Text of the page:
“All protected areas in Ethiopia are being threatened by population pressure,” said Negash Teklu, executive director of PHE Ethiopia at an event at the Wilson Center co-sponsored by ECSP and the Africa Program. The best way to address this pressure is by implementing integrated population, health, and environment (PHE) programs that combine natural resource management with family planning services, said Teklu. “Without the family planning component, they cannot solve the protected area problems,” he said.
To address population growth in areas of high biodiversity, Teklu created PHE Ethiopia, a consortium to coordinate PHE projects in the country and increase awareness of the value added by integrating them.
“The population-climate connection is easily seen in Ethiopia,” said Teklu. The country’s deforestation, loss of biodiversity, poverty, high maternal and child mortality, and vulnerability to climate change are linked to the rapid growth of its population, which is currently 85 million. Building community resilience in this kind of environment is “critical,” he said.
Bridging Gaps: Gender, Youth, and Religion
Wallace, in her assessment of the Packard Foundations’ PHE projects in Ethiopia, found the projects bridged gender gaps. By integrating health and environmental education in PHE youth groups and in outreach by extension workers, the projects increased male involvement in health and family planning (a traditionally female activity) and increased women’s involvement in agriculture and environmental activities (traditionally male). This cross-gender success increased the total number of family planning users, said Wallace.
But for any of this work to succeed, “community ownership and participation are very critical and essential,” said Teklu. Both youth and religious leaders were primary stakeholders in this process. “Youth are the next leaders. By targeting youth you can get them to think about livelihoods and make these connections,” said Wallace.
PHE has proven to “transcend religion,” said Castro. Despite traditional opposition to abortion and family planning, support from Christian and Islamic leaders in Ethiopia and the Philippines was critical in determining a project’s success. “When religious leader buy-in comes in, the community really responds to that,” said Wallace.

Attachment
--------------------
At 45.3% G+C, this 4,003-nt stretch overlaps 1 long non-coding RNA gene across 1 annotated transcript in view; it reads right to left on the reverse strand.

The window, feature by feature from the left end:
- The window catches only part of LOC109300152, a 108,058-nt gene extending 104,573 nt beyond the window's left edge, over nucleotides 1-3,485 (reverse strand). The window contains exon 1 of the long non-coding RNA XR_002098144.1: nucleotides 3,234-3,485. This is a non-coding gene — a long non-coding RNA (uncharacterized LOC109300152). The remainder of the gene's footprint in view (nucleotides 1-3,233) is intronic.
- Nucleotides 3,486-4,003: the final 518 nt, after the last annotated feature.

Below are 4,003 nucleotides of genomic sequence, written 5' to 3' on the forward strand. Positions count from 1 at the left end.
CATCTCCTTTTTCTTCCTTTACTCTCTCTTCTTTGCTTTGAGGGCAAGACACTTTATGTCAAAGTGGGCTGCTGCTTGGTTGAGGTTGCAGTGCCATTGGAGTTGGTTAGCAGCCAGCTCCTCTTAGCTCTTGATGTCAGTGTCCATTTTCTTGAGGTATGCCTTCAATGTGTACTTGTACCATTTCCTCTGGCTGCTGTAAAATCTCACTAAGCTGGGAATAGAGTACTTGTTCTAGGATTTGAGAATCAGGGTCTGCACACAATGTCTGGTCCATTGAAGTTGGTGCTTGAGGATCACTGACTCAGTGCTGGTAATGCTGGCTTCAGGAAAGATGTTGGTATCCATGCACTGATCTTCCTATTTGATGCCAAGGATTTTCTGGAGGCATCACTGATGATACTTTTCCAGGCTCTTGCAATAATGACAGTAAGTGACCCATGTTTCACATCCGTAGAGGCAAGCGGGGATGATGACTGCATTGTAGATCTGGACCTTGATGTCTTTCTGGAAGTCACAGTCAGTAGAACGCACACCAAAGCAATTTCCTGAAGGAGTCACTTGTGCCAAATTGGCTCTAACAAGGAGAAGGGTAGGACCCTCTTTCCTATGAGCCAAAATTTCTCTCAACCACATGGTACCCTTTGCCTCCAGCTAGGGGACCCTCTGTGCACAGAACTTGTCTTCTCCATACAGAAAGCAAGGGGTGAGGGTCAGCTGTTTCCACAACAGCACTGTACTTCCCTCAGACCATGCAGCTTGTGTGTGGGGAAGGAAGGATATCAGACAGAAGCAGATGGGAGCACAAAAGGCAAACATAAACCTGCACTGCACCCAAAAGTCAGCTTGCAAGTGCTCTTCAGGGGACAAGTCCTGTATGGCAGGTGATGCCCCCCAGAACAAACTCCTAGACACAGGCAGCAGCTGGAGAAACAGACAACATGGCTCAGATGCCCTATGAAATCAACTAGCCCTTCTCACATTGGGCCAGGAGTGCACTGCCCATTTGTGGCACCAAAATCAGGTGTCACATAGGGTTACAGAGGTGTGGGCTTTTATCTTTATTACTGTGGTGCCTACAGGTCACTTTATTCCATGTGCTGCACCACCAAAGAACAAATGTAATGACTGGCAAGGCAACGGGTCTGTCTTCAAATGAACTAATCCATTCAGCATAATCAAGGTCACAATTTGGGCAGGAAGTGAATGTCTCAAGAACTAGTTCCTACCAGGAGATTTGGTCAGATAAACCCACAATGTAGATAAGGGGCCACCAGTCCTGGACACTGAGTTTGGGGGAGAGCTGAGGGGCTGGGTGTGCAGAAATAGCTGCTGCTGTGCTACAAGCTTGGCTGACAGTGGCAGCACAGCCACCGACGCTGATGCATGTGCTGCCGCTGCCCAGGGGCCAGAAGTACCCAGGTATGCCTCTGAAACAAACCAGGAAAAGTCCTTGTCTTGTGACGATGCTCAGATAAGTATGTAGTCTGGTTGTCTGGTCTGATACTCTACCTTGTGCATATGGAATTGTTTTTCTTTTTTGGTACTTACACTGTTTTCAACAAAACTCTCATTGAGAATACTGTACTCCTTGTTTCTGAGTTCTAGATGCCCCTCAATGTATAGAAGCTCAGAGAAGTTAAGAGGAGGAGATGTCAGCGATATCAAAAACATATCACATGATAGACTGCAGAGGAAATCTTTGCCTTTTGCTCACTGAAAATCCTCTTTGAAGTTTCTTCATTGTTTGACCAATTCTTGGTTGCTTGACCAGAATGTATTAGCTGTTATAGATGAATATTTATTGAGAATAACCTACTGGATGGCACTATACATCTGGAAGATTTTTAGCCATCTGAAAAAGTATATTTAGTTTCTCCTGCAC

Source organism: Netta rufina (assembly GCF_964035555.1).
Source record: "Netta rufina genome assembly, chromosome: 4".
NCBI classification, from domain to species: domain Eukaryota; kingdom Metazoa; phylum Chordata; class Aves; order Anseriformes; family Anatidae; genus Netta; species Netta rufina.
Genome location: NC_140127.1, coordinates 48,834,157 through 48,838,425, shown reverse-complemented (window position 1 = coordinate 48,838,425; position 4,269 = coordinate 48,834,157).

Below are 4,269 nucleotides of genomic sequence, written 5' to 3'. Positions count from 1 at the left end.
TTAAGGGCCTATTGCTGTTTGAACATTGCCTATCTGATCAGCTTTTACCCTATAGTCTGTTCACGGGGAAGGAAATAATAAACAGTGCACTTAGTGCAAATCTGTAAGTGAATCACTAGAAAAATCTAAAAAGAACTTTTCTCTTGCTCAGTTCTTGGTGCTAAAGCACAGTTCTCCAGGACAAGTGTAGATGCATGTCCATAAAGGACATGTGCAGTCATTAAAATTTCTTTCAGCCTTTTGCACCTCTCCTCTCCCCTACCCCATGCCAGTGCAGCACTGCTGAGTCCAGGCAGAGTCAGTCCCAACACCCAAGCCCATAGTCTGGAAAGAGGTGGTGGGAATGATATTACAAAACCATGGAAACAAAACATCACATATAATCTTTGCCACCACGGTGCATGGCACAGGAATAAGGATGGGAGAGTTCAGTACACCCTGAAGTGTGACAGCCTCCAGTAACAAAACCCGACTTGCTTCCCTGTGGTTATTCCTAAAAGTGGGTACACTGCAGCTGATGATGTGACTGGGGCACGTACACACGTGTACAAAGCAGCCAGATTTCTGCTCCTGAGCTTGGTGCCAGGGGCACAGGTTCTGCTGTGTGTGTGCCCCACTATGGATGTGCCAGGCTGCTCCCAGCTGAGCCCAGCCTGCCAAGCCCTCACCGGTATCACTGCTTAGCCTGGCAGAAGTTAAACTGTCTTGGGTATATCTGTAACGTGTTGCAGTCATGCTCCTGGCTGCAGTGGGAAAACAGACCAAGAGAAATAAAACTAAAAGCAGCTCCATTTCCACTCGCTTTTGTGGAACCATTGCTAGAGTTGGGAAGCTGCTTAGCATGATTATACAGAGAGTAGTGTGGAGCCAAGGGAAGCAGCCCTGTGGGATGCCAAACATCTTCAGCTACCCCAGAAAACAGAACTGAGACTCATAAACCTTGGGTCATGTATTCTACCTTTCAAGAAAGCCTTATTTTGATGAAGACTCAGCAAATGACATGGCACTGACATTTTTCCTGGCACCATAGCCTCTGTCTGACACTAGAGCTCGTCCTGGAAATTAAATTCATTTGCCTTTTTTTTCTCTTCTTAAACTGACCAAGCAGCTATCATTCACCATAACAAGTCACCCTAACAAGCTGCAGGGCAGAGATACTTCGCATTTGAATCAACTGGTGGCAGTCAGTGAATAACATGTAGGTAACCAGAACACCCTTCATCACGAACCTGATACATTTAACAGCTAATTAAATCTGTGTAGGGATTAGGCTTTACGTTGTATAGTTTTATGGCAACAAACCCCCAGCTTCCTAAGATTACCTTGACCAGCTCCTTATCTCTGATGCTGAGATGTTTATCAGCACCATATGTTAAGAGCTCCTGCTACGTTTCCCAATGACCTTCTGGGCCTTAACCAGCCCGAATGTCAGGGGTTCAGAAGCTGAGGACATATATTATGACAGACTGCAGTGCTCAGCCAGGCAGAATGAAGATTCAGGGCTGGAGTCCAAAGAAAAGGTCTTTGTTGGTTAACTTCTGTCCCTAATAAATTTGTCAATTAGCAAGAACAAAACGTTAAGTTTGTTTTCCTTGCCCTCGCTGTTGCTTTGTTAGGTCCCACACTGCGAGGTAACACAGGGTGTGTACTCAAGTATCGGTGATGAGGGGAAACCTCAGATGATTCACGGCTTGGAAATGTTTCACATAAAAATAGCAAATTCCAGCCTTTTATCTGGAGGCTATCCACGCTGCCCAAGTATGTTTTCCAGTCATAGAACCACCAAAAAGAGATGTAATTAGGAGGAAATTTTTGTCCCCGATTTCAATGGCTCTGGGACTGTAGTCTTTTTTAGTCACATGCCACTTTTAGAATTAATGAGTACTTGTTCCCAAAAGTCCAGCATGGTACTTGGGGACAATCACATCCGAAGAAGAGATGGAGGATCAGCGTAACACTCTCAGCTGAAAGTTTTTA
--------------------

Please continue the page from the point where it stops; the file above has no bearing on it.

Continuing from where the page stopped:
In addition, religious leaders understand the population-environment connection. “Our livelihoods are affected when we have too many mouths to feed…family planning and reproductive health makes sense,” an Ethiopian religious leader told Wallace.
Securing Sustainable Support for Scaling Up
IPOPCORM, the PHE initiative in the Philippines, is now “the biggest [PHE] project, modesty aside, in the world,” said Castro, because it has succeeded in working at all levels of government. To scale up its work in the “priority areas” of high biodiversity and rapid population growth, where the “poorest of the poor” live, IPOPCORM first scaled up its advocacy work. To be sustainable, “you have to have a lot of PHE leaders and champions” at all levels, from village to national government, she said.
Ethiopia faces a significant challenge in securing sustainable support and funding from the national government and other sources. “While there is buy-in for the local approach, there isn’t funding,” Wallace said. “A lot of work is donor-driven, whether we like it or not,” she added. “There needs to be a more sustainable strategy” to ensure the survival of these projects, she said, which means garnering national and international support.
But it also means conducting research to provide empirical evidence of PHE’s added value, the speakers agreed. A new paper in the journal Environmental Conservation, coauthored by Castro, uses evidence from IPOPCORM’s projects to conclude that integrating family planning and coastal resource management offers benefits over single-sector approaches. But elsewhere, there is a “big need for monitoring and evaluation” to “strongly gather data to show our success on the ground,” said Teklu.
However, communities on the ground “don’t need the empirical evidence,” said Castro. “The community and the people say their lives are linked and so the solutions should be linked,” she said. “The life that they live speaks of integration.”